Agency Affected Recommendation Status
Defense Logistics Agency The Director of DLA should include a step for the opportunity for PCR review of the proposed contract and subcontracting plan in agency procedures and memorandums, and develop a mechanism for documenting whether the opportunity for PCR review was provided. (Recommendation 1)
Closed - Implemented
On August 28, 2020, DLA issued a procurement letter, which added a new section, 19.705-5, Awards Involving Subcontracting Plans, to the Defense Logistics Acquisition Directive. The new section includes a checklist that provides guidance to contracting officers regarding their responsibility to provide the SBA PCR an opportunity to review a solicitation requiring a subcontracting plan before it is issued. The use of the checklist is discretionary but it serves as a mechanism to document that the PCR was provided an opportunity to review the subcontracting plan. Additionally, the checklist instructs contracting officers to ensure that they document actions taken throughout the acquisition process in the contract file. DLA officials told us that email correspondence with the PCR could serve as appropriate documentation. The information provided is sufficient to close as implemented this recommendation.
Department of the Navy The Secretary of the Navy should include a step for the opportunity for PCR review of the proposed contract and subcontracting plan in agency procedures and memorandums, and develop a mechanism for documenting whether the opportunity for PCR review was provided. (Recommendation 2)
Open
When we confirm what actions the agency has taken in response to this recommendation, we will provide updated information.
Defense Logistics Agency The Director of DLA should take steps to fulfill the requirement that contracting officers ensure that subcontracting reports are submitted by contractors in a timely manner. For example, the agency could require contracting officers to verify that prior reports were submitted when reviewing current submissions. (Recommendation 3)
Closed - Implemented
DOD noted that guidance that is part of a procurement letter revision will remind contracting officers of the requirements to ensure that subcontracting reports are submitted in a timely manner. The guidance includes a checklist for contracting officers to monitor submission of subcontract reports, including taking appropriate enforcement actions if reports are not submitted when they are due. According to DLA officials, the agency provided a first round of training on December 3, 2020 to its acquisition workforce. The training slides discussed the checklist guidance. Additionally, the DLA Office of Small Business Programs developed a training video as part of DLA's corrective action. In a memorandum for DLA Heads of Contracting Activities (HCAs), which was signed on February 16, 2021, the Senior Procurement Executive asked HCAs to ensure that their contracting personnel access and review the training material as needed to perform their responsibilities related to small business subcontracting requirements. The memorandum also asked HCAs to ensure widest dissemination of this training to their contracting professionals and to make the link available via workforce training sites and sources. According to a DLA official, the agency plans to annually remind HCAs, the DLA Small Business Office, the DLA Acquisition Directors and others about the availability of the training video. The information provided is sufficient to close this recommendation as implemented.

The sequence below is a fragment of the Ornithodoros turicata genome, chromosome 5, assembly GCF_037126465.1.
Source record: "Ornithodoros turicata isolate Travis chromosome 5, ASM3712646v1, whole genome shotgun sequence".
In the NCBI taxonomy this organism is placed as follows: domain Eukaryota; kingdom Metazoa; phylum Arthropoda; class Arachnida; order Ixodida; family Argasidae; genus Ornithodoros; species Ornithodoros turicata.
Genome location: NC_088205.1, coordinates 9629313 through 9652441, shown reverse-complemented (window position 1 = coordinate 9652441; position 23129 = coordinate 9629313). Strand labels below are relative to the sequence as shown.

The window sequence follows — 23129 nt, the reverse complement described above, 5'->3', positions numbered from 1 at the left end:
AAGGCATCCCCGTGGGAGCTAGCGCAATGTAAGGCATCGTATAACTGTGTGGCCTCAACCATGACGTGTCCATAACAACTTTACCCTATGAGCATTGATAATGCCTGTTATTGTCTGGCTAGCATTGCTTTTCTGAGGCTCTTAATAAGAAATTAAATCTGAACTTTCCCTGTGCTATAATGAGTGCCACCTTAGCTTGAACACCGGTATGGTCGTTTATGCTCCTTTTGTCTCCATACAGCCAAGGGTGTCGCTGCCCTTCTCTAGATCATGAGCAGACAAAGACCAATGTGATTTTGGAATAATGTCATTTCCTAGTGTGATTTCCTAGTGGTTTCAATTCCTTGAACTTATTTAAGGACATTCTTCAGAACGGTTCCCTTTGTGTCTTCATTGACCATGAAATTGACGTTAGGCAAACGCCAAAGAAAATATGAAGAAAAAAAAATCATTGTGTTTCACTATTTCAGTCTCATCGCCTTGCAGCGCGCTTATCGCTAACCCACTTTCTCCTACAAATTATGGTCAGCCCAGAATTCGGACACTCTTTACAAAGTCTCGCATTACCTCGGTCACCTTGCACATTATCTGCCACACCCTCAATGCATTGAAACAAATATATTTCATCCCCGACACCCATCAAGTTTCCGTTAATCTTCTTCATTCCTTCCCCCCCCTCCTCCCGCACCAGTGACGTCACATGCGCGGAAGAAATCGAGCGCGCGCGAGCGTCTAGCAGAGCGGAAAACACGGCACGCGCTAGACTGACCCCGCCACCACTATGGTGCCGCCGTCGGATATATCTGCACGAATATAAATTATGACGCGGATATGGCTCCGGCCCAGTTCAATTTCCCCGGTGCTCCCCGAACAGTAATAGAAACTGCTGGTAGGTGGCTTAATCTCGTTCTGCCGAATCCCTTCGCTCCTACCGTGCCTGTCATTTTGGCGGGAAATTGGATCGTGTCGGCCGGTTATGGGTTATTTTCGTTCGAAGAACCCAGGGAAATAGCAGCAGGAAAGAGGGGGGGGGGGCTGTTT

National Aeronautics and Space Administration The NASA Administrator should take steps to fulfill the requirement that contracting officers ensure that subcontracting reports are submitted by contractors in a timely manner. For example, the agency could require contracting officers to verify that prior reports were submitted when reviewing current submissions. (Recommendation 4)
Open
When we confirm what actions the agency has taken in response to this recommendation, we will provide updated information.
Department of the Navy The Secretary of the Navy should take steps to fulfill the requirement that contracting officers ensure that subcontracting reports are submitted by contractors in a timely manner. For example, the agency could require contracting officers to verify that prior reports were submitted when reviewing current submissions. (Recommendation 5)
Open
When we confirm what actions the agency has taken in response to this recommendation, we will provide updated information.
Defense Logistics Agency The Director of DLA should take steps to ensure contracting officers compare subcontracting goals in contractor report submissions to goals in the approved subcontracting plan and address any discrepancies. (Recommendation 6)
Closed - Implemented